Lawsuit alleges Clay Co. misappropriating funds from ICE, detention contract should be terminated due to poor conditions

Calling the agreement to hold U.S. Immigration and Customs Enforcement detainees at the local jail a “cash cow,” a federal lawsuit alleges Clay County officials are unlawfully diverting funds required to care for ICE detainees to unrelated county expenses.

Additionally, the complaint claims that detention standards are failing at the Brazil jail, and that county and ICE officials colluded in 2021 to make sure a second failing grade for the facility didn’t happen, as it would’ve ended their contract.

The 70-plus-page complaint, which requests class certification, was filed in the U.S. District Court for the Southern District of Indiana last month by the National Immigrant Justice Center and pro bono attorneys at Chicago-based Sidley Austin LLP on behalf of four ICE detainees purportedly being held in Clay County Jail.

ICE, the Department of Homeland Security and associated federal officials are named as defendants alongside the Clay County commissioners, County Council, sheriff’s department, auditor and treasurer, among others.

Plaintiffs are seeking declaratory and injunctive relief “to stop Defendants from continuing this unlawful detention arrangement.”

Court records show Bradley M. Dick and Andrew M. McNeil of Indianapolis law firm Bose McKinney & Evans LLP as representing the Clay County defendants while Shelese M. Woods of the U.S. Attorney’s Office for the Southern District of Indiana is representing DHS and ICE.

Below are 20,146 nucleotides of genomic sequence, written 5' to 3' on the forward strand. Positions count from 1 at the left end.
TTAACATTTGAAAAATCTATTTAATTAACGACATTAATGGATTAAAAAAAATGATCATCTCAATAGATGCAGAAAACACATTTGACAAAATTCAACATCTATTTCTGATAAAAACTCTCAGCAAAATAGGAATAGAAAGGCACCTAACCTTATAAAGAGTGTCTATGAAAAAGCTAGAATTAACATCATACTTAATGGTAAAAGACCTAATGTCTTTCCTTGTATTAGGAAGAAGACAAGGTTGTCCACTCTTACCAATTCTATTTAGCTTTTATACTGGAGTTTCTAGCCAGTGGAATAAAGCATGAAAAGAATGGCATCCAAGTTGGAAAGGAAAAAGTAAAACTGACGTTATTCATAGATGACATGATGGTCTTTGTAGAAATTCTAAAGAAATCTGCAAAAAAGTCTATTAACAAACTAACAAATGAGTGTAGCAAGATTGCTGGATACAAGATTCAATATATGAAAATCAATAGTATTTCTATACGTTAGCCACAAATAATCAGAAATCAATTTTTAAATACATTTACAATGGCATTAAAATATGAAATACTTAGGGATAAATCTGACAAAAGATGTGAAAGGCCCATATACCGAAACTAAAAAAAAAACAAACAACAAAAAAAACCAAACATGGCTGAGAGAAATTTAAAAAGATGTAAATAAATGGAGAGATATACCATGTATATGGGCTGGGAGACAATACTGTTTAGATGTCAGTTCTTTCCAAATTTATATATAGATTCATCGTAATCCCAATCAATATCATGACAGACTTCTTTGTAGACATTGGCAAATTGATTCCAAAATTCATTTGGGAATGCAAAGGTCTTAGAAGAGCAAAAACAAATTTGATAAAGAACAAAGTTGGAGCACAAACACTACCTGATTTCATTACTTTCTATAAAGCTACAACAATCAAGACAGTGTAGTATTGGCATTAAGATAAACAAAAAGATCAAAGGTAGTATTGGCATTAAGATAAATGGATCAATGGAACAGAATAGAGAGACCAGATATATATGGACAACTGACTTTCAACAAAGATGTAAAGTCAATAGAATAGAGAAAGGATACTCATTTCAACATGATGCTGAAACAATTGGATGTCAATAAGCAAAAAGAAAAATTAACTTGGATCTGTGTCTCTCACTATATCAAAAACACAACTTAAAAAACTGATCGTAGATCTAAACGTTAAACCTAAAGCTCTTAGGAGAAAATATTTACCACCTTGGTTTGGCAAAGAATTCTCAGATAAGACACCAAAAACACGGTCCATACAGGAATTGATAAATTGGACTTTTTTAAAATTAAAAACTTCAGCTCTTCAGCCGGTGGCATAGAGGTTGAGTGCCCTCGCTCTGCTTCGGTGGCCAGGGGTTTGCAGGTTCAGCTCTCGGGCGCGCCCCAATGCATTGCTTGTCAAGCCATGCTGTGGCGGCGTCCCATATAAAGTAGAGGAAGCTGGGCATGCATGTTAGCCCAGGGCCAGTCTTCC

A spokesperson for ICE said the agency is unable to comment on pending litigation. Attorney Eric Somheil, Clay County’s attorney, said the county doesn’t intend to comment on pending litigation.

On Tuesday, Southern Indiana District Court Chief Judge Tanya Walton Pratt granted a request for an enlargement of time on the deadline for response to the motion to certify class, moving the deadline to June 28.

Leading up to the lawsuit

The recent filing came about three weeks after the Clay County commissioners approved moving forward with a jail expansion project estimated to cost $20 to $25 million.

Opponents of the expansion have argued the county is only adding more beds to house additional ICE detainees for profit, among other concerns.

Since 2013, the county has maintained a contract with the U.S. Marshals Service to hold ICE detainees. DHS pays the county is paid $55 per ICE detainee per day, on top of transportation costs for gas and guards.

The Clay County Jail is currently the only facility in the state housing ICE detainees. On average, the jail holds between 50 and 60 ICE detainees per day, with the average stay lasting around 21 days, according to ICE records.

Auditor Jennifer Flater told Indiana Lawyer in November that the Clay County Jail brought in $1.4 million in revenue in 2020 for housing the ICE detainees. The overall jail budget for that year was $1,958,925, she said.

The new jail would almost double the size of the facility and bump the bed number to around 441 beds. During the first week of October 2021, 61 of the jail’s 168 beds were filled by ICE detainees.